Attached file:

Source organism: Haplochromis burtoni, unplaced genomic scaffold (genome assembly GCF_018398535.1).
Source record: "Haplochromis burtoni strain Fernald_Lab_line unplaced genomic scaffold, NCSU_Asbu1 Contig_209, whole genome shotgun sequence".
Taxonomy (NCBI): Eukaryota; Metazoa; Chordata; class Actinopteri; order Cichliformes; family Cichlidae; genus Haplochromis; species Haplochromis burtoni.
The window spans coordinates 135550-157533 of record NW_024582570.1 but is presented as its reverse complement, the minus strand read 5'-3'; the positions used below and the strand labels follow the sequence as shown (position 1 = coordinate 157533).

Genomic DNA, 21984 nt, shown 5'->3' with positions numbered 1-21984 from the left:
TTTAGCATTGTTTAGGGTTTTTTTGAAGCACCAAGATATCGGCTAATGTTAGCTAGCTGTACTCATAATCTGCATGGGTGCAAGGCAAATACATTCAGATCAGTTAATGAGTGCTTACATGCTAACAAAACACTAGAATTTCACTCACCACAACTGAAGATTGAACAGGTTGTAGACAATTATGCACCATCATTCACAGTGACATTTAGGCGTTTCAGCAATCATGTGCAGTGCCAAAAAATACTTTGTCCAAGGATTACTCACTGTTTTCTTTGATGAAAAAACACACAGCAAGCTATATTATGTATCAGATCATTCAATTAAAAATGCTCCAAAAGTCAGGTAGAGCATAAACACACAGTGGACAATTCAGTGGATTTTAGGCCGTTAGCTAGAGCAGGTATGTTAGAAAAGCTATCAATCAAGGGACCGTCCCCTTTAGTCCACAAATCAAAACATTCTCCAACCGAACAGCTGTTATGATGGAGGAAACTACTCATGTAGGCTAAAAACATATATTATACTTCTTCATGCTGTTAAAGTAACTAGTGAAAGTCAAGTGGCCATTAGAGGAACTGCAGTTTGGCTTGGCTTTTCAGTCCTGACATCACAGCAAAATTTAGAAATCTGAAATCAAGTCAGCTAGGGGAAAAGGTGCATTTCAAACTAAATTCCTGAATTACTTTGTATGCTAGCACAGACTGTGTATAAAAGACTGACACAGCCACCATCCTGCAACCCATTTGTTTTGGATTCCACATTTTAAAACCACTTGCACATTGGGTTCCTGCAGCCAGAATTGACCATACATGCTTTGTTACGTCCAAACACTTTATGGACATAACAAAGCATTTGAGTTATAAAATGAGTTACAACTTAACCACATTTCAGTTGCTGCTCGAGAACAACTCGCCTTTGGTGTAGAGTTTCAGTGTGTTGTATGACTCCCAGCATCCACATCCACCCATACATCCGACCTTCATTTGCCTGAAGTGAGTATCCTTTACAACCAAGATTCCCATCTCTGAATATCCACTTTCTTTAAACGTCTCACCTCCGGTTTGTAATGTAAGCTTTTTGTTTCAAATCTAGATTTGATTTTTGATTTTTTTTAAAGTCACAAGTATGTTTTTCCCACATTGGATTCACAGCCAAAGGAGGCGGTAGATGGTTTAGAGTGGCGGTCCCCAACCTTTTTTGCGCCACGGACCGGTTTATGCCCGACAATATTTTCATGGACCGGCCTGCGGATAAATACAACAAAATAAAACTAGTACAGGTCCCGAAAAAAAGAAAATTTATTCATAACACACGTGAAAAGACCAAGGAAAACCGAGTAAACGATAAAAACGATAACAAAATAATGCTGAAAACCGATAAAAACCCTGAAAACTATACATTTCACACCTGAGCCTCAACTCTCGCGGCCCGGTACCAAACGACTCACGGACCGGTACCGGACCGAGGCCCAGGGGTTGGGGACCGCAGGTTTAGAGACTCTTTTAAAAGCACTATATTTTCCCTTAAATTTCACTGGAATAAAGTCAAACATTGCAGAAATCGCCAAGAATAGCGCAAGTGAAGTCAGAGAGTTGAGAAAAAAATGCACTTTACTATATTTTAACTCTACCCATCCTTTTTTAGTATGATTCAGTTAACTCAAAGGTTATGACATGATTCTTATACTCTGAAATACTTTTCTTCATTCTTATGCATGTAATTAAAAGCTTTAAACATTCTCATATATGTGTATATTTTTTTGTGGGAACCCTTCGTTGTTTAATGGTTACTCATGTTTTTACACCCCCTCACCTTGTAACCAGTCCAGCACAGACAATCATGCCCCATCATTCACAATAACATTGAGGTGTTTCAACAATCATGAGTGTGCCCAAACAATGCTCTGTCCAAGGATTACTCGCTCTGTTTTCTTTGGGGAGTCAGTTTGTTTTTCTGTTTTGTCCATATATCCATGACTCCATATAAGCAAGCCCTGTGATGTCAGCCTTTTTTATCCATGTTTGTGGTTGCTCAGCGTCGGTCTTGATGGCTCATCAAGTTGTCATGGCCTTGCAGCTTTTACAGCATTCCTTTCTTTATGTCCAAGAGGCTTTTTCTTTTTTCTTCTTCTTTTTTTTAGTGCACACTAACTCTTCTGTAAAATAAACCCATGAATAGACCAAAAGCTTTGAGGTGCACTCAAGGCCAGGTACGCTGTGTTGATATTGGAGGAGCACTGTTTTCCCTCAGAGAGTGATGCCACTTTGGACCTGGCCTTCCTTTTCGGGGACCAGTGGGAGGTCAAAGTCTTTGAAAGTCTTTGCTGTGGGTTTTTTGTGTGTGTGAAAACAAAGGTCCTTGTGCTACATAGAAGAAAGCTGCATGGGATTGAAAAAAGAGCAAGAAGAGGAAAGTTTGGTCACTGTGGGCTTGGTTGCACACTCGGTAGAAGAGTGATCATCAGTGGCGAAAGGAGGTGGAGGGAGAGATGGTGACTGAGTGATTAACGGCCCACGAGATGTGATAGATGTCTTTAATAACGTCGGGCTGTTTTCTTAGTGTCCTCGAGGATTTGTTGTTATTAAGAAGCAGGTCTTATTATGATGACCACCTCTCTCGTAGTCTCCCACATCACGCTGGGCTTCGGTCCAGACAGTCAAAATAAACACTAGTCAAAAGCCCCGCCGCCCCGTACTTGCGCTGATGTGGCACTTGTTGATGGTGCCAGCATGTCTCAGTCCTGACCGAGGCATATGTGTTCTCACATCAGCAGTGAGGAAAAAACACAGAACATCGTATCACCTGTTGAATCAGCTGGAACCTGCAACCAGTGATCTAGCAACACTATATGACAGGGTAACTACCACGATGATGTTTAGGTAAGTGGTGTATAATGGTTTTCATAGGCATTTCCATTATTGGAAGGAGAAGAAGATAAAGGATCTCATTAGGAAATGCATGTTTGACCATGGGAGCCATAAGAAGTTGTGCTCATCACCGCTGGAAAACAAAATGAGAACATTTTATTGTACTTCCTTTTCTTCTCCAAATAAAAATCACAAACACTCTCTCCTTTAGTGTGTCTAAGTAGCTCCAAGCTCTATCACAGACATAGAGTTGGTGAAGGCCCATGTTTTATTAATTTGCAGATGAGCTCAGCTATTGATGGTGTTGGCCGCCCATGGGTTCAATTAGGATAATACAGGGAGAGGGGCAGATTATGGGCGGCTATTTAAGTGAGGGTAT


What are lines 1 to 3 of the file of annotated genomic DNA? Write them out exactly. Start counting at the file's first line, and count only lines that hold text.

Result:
Source organism: Haplochromis burtoni, unplaced genomic scaffold (genome assembly GCF_018398535.1).
Source record: "Haplochromis burtoni strain Fernald_Lab_line unplaced genomic scaffold, NCSU_Asbu1 Contig_209, whole genome shotgun sequence".
Taxonomy (NCBI): Eukaryota; Metazoa; Chordata; class Actinopteri; order Cichliformes; family Cichlidae; genus Haplochromis; species Haplochromis burtoni.